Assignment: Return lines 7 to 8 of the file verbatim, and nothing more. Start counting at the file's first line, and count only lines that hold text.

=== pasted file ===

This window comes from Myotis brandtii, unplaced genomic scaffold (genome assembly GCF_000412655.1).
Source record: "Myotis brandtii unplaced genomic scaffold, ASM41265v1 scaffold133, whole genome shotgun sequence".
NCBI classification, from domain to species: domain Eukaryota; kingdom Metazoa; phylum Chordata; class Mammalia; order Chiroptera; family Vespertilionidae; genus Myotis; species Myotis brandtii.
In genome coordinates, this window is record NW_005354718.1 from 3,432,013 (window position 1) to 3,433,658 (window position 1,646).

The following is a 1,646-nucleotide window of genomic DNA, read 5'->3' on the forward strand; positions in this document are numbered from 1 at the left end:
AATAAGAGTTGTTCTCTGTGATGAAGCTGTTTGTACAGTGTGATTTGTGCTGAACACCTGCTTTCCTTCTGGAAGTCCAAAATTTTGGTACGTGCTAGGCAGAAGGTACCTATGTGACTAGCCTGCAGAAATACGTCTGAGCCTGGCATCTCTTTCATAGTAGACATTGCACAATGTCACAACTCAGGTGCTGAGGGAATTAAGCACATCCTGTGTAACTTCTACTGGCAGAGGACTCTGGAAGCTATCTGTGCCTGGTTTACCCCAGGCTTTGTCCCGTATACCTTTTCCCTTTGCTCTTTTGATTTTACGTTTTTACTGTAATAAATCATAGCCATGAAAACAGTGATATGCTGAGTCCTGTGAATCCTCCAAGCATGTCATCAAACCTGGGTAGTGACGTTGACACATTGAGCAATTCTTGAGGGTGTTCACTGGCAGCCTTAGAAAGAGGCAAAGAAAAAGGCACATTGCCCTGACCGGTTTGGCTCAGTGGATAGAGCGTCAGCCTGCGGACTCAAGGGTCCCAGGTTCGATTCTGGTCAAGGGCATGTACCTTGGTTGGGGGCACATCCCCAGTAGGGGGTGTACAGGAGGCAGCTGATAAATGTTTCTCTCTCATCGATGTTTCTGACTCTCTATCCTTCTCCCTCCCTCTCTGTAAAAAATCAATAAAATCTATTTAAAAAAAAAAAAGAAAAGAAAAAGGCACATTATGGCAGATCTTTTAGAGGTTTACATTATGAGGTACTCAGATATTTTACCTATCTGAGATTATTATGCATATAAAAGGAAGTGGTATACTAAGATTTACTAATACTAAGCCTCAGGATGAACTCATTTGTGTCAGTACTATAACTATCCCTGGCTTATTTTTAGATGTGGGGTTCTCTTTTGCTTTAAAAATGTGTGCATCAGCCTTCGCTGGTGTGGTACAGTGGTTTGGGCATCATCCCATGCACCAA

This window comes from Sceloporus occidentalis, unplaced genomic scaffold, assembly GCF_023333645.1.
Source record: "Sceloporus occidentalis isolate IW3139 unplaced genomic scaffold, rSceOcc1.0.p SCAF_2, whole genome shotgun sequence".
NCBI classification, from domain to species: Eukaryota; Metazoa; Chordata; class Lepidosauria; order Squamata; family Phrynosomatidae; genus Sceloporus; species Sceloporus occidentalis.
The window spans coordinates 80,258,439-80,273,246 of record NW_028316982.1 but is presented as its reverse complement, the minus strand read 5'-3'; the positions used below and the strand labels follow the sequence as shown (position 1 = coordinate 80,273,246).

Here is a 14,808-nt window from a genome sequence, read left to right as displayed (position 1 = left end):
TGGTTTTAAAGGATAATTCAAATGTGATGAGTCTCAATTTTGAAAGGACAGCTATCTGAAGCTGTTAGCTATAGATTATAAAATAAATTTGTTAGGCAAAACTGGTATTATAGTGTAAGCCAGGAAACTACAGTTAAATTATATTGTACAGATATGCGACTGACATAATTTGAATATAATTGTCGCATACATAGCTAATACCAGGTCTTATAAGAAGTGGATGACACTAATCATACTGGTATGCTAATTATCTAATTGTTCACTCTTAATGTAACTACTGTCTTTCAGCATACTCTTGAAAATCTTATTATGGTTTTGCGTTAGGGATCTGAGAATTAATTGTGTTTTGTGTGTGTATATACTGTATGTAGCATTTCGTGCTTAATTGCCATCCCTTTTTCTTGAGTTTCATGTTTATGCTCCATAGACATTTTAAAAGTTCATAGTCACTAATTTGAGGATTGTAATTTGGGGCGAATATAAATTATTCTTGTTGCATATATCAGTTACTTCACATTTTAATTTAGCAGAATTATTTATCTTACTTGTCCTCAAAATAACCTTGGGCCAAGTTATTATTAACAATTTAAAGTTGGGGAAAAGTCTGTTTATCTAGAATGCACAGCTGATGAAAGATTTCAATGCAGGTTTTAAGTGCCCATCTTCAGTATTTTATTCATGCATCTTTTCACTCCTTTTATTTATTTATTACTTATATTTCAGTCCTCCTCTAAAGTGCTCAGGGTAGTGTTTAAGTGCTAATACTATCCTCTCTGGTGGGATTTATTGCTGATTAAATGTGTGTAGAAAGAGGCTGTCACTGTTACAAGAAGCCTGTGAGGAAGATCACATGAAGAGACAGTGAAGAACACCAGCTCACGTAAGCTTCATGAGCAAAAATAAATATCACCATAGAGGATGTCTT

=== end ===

This window comes from Sceloporus occidentalis, unplaced genomic scaffold, assembly GCF_023333645.1.
Source record: "Sceloporus occidentalis isolate IW3139 unplaced genomic scaffold, rSceOcc1.0.p SCAF_2, whole genome shotgun sequence".